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House divided on K-12 school funding priority
A showdown on the House floor Feb. 1 over an amendment offered by Republicans to operating rules for the House of Representatives, which would create a separate budget for K-12 education funding, provoked Enumclaw Rep. Cathy Dahlquist (R-31st District, Enumclaw) to ask, “Where has the majority party been the last 10 years?”
Democrats, who are in the majority, rejected the Republican proposal to House Resolution 4608 in a 52-41 roll-call party-line vote.
The proposal, known as “Fund Education First,” would have required a separate budget to be formed for public education and would require it to be funded before all other budgets. Education funding is now part of the general state operating budget.
The Republicans first introduced this legislation in 2006 and have done so each session year.
Placing blame on Democrats for being inactive on the public education financing front, Dahlquist charged, “We would not be asking for this amendment today if the majority party (members) had done what they were supposed to do and upheld their paramount duty to fund education first.”
While Republicans urged their counterparts to pass the amendment, Democrats refused, using the argument that funding education separately would fail to address the multiple financing and operational shortfalls present in Washington’s education system.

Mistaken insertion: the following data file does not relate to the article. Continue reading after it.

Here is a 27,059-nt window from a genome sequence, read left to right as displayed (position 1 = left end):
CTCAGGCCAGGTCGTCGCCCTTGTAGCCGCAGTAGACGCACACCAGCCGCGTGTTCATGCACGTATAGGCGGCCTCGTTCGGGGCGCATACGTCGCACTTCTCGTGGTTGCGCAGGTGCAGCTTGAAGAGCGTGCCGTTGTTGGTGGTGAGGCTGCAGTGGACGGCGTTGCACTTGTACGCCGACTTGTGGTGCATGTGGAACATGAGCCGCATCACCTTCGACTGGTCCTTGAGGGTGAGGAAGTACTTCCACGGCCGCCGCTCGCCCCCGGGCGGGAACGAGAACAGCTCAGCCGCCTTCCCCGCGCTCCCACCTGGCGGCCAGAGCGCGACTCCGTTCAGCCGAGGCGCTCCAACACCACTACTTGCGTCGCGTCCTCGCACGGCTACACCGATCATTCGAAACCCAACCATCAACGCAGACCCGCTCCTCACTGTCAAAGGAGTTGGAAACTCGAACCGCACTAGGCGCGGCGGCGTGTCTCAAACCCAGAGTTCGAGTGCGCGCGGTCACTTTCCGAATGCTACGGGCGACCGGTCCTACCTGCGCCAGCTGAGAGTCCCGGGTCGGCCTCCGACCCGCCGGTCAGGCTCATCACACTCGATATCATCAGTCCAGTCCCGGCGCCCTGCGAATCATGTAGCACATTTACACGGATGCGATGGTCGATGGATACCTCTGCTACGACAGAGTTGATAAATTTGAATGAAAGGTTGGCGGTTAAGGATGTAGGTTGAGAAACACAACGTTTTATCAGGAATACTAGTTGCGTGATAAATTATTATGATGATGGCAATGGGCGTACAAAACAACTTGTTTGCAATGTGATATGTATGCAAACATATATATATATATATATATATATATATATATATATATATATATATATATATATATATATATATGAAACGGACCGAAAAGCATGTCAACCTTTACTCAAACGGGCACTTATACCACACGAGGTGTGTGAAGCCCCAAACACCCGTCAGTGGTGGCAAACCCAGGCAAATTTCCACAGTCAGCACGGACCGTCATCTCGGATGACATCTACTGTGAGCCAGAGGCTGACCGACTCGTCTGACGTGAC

Rep. Ross Hunter (D-48th District, Medina) said that the proposal before the House doesn’t actually address the Supreme Court’s McCleary Decision, citing the disproportionate amount of times the ruling mentions the word “funding” versus the word “first;” 233 times to 13 times, respectively.
Article 9, Section 1 of the state constitution declares “It is the paramount duty of the state to make ample provision for the education of all children residing within its borders ….”
In the January 2012 McCleary v. State decision, the Washington State Supreme Court unanimously declared that the Legislature must meet its 2018 funding mandate outlined in Engrossed Substitute House Bill (ESHB) 2261 that was passed in 2010 and signed into law by Gov. Chris Gregoire.
Funding measures include the state allocating more than $9,000 per student per year, paying 95 percent of pupil transportation costs, reducing class sizes, funding full-day kindergarten and providing monies for supplies, maintenance and operating costs.
More than $10,000 is being spent now on each student annually by a combination of state and federal funding.
However, Hunter stated that the Republican proposal is nothing but superficial compliance. “It’s a waste of time and will distract the public,” he said.
Rep. Gary Alexander (R-2nd District, Olympia) maintained that “Fund Education First” is more than a Republican slogan.
“It’s not going to delay the process,” he said. “We’ve already demonstrated we can do this in a very responsible way and in a very timely way.”
But Rep. Timm Ormsby (D-3rd District, Spokane) says he’d rather fund education right, than first. He stated that for some Washington students and families, realities of hunger, lack of shelter and poor health can take precedence over concerns for education.
“We have a long history of knowing that separate is not equal,” he said. “We (need to) fund education in the context of all of our other obligations, not separate.”
Two freshman legislators, Rep. Drew MacEwen (R-35th District, Union) and Rep. Chad Magendanz (R-5th District, Issaquah), quoted President Obama as claiming a world-class education is the solution to poverty.
“The path out of poverty is a quality education,” said MacEwen. “Let us say to the children in Washington that we, in the House, will stop holding education funding hostage to other political needs.”